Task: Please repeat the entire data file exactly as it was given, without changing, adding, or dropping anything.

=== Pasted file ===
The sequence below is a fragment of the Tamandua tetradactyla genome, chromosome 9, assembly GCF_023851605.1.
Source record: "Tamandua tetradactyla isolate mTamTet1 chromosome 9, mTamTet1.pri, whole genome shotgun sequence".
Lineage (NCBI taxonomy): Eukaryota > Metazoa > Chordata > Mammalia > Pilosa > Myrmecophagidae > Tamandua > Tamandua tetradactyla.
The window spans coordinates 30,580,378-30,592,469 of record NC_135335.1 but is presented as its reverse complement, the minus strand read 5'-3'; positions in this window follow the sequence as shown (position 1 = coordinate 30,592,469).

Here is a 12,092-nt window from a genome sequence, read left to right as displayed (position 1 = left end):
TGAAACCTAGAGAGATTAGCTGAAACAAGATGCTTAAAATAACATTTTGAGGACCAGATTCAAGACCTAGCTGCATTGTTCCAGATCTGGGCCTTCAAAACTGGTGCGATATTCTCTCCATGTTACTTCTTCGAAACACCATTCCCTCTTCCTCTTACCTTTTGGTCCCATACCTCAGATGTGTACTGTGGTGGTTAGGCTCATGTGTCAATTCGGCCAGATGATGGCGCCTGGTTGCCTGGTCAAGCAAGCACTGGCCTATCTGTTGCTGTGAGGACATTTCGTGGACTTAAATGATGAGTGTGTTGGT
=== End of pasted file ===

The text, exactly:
The sequence below is a fragment of the Tamandua tetradactyla genome, chromosome 9, assembly GCF_023851605.1.
Source record: "Tamandua tetradactyla isolate mTamTet1 chromosome 9, mTamTet1.pri, whole genome shotgun sequence".
Lineage (NCBI taxonomy): Eukaryota > Metazoa > Chordata > Mammalia > Pilosa > Myrmecophagidae > Tamandua > Tamandua tetradactyla.
The window spans coordinates 30,580,378-30,592,469 of record NC_135335.1 but is presented as its reverse complement, the minus strand read 5'-3'; positions in this window follow the sequence as shown (position 1 = coordinate 30,592,469).

Here is a 12,092-nt window from a genome sequence, read left to right as displayed (position 1 = left end):
TGAAACCTAGAGAGATTAGCTGAAACAAGATGCTTAAAATAACATTTTGAGGACCAGATTCAAGACCTAGCTGCATTGTTCCAGATCTGGGCCTTCAAAACTGGTGCGATATTCTCTCCATGTTACTTCTTCGAAACACCATTCCCTCTTCCTCTTACCTTTTGGTCCCATACCTCAGATGTGTACTGTGGTGGTTAGGCTCATGTGTCAATTCGGCCAGATGATGGCGCCTGGTTGCCTGGTCAAGCAAGCACTGGCCTATCTGTTGCTGTGAGGACATTTCGTGGACTTAAATGATGAGTGTGTTGGT